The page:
• Blood vessels. The vessels at the base of the brain may give rise to aneurysms (weak areas that form like a blister on the vessel) that may rupture and cause bleeding around the brain (subarachnoid hemorrhage). (Figure 7 and click on Figure 8 for a video) An abnormal tangle of arteries and veins called an arteriovenous malformation (Figure 9) may bleed causing a clot within the brain (intracerebral hematoma). High blood pressure may rupture of a blood vessel in the brain and cause an intracerebral hematoma
  • Fluid that bathes the brain (cerebrospinal fluid). Obstruction to the flow of cerebrospinal fluid produces hydrocephalus that on occasion requires craniotomy. See Shunt for Hydrocephalus

Click Below to view Animation

Figure 7 - Angiogram of the vessels at the back of the brain showing an aneurysm at the junction of the vertebral artery and posterior inferior cerebellar artery (PICA). Inset shows the position of the temporary (dotted line) and permanent (solid line) clips shown in the video of Figure 8. Figure 8 - Frame from a video of an operation for clipping of the posterior inferior cerebellar artery (PICA) aneurysm seen in figure 7. Note the use of a temporary clip across both the aneurysm neck and PICA. The temporary clip is used to protect the aneurysm from rupture while the aneurysm is manipulated for placement of the permanent clip that clips the aneurysm and leaves the PICA open.
Figure 9 - An arteriovenous malformation. The arterial blood flows directly into veins.

Procedure

  • The craniotomy is labeled by which part of the skull is opened. A frontal craniotomy indicates the opening is in the frontal bone while a parietal craniotomy involves opening the parietal bone. If part of two adjacent bones is opened, then both bones are mentioned, for example, fronto-temporal craniotomy (Figure 10)
    1. In the temporal areas, which are covered by muscle, the neurosurgeon may carry out a craniectomy in which the bone is not replaced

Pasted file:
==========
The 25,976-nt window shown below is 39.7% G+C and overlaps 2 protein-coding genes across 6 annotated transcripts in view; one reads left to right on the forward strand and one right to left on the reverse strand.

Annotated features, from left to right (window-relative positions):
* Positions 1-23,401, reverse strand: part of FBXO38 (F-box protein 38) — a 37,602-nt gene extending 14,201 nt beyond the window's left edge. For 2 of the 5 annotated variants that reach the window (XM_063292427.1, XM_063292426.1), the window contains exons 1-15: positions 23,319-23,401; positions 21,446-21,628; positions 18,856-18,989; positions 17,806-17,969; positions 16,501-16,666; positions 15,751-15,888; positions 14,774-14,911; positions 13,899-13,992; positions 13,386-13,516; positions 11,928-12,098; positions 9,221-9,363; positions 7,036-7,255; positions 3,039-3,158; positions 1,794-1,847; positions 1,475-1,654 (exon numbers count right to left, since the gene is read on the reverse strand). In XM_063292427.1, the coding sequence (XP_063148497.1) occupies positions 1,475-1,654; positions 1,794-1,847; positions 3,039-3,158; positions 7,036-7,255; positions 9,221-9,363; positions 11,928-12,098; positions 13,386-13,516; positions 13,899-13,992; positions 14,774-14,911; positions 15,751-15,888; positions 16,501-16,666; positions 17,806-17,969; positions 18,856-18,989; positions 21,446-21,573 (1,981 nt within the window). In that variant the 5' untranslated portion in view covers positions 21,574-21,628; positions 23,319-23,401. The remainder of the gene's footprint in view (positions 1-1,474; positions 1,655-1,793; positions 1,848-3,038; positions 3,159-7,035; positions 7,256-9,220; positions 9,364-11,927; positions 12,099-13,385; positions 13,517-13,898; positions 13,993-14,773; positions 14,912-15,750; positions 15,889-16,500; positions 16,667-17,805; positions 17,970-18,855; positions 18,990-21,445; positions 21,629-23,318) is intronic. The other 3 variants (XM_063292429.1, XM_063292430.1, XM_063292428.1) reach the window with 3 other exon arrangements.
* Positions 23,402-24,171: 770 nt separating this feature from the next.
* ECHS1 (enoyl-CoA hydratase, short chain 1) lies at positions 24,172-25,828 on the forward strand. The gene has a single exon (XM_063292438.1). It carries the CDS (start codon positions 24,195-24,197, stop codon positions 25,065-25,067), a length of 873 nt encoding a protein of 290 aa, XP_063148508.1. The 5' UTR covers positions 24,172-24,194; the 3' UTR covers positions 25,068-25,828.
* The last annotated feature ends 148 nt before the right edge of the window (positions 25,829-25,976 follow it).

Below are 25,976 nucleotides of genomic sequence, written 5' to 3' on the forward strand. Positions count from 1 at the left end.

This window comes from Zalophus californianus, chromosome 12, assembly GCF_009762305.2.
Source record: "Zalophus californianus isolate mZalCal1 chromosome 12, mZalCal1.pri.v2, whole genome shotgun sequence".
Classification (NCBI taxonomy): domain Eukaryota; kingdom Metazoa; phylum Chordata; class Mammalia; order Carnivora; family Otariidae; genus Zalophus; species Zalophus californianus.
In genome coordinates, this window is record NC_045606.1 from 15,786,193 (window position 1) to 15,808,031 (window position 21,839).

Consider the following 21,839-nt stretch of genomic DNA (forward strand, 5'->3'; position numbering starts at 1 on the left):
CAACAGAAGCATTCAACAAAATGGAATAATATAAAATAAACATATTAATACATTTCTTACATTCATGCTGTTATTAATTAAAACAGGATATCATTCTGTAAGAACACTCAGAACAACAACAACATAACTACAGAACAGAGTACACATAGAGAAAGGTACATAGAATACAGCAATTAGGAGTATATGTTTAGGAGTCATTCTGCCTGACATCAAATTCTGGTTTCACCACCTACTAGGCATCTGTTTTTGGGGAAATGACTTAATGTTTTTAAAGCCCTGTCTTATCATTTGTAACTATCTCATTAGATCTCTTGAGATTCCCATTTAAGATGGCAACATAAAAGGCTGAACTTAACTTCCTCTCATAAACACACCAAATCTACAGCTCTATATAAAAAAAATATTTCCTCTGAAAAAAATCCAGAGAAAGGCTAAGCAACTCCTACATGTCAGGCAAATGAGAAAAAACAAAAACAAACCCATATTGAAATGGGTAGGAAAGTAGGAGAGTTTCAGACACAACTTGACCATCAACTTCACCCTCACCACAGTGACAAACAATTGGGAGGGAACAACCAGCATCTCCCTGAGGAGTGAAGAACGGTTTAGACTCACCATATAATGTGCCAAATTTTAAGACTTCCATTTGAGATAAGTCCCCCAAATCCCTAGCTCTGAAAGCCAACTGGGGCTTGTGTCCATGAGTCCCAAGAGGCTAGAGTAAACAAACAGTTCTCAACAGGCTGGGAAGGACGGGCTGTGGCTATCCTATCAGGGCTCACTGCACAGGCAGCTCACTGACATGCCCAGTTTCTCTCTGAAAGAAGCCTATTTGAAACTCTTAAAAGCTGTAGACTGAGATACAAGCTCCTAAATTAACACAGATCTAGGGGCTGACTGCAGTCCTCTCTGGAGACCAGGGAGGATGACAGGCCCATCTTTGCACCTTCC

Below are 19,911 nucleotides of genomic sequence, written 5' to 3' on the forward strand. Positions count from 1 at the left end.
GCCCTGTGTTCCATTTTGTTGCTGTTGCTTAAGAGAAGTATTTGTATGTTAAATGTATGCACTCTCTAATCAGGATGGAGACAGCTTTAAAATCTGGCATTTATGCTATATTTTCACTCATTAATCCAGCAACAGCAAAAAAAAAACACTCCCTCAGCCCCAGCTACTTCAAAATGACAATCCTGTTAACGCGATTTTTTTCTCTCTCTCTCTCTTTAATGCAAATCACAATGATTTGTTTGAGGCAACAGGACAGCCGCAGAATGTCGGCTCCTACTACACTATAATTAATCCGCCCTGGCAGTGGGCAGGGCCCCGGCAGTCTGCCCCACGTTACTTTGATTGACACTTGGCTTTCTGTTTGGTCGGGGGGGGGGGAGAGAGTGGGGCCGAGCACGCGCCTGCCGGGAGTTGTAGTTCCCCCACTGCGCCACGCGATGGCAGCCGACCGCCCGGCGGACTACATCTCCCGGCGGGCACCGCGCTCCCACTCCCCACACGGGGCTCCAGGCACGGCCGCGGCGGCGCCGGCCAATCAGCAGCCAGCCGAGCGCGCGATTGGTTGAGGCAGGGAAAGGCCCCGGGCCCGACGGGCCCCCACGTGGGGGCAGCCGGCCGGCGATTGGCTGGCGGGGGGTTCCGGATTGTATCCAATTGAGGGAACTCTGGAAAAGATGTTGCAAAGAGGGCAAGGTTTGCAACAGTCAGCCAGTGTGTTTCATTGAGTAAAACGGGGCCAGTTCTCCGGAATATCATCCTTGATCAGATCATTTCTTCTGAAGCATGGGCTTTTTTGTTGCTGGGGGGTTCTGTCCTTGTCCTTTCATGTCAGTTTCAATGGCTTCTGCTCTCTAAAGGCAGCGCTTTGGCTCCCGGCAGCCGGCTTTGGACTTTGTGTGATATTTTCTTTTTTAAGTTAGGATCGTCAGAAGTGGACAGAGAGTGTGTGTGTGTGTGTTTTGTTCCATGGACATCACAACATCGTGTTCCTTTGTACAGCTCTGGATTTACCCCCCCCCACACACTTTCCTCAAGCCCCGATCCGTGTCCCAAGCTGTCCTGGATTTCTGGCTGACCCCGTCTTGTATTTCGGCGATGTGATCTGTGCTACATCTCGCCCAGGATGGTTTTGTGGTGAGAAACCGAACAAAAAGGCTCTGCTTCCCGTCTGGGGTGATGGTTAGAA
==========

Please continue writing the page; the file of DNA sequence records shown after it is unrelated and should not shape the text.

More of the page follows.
2. Surgery on the back part of the brain beneath the tentorium is usually carried out by removal of the lower part of the occipital bone (Figure 11). This is called a suboccipital craniectomy. The craniectomy may be in the midline or to one side or the other. When the bone removal is more to the side and just behind the mastoid bone it may be called a retromastoid craniectomy. Occasionally an abnormality is situated in the low brainstem or cerebellum and may extend to the upper spinal cord. In these instances a cervical laminectomy (See Cervical Laminectomy) may also accompany the suboccipital craniectomy
Figure 10 - Outline of a fronto-temporal craniotomy. The small circles indicate bur holes. The darker blue area indicates where bone is removed and not replaced. The dark blue line indicates where the bone is cut. The light blue area is replaced after the surgery. © T. Graves Figure 11 - Outline of a midline suboccipital craniectomy. Note the bur holes that are used to start the bone removal. The blue area indicates the bone removed. © T. Graves
  • The incision in the scalp is designed to expose the skull over the lesion to be removed
  • Removal of the bone flap is done in the following manner:
    1. A series of small holes (bur holes) are made in the skull. The holes are positioned around the periphery of the proposed bone flap. Making the holes may be accomplished in one of three ways at the discretion of the surgeon
      • The oldest method, which is still used by many surgeons, involves a set of three drill bits and a hand drill. The first bit has a point and is used to just penetrate the bone. The second and third bits, which have more of a curvature, widen the hole without cutting the underlying dura, which lines the inner surface of the skull
      • Another method is by using a special air powered drill. The drill bit is made so that as soon as the center of the drill bit penetrates the bone, the drill stops
      • The last method uses an air driven burr to gradually remove bone until the dura is seen. This method allows the smallest holes, and the holes can also be tailored in shape. (Figure 12)
    2. The skull is cut between each two adjacent burr holes in a progressive manner until the bone flap is separated from the surrounding skull. This is accomplished in one of two ways
      • The oldest method involves the passage of a thin metal strip (saw guide) between two adjacent holes. The strip is placed between the skull and the dura. A small hook on saw guide allows a wire saw (Gigli saw) to be drawn under the skull in the same path as the guide (Figure 13). The saw driven by hand then cuts the bone from inside out (Figure 14)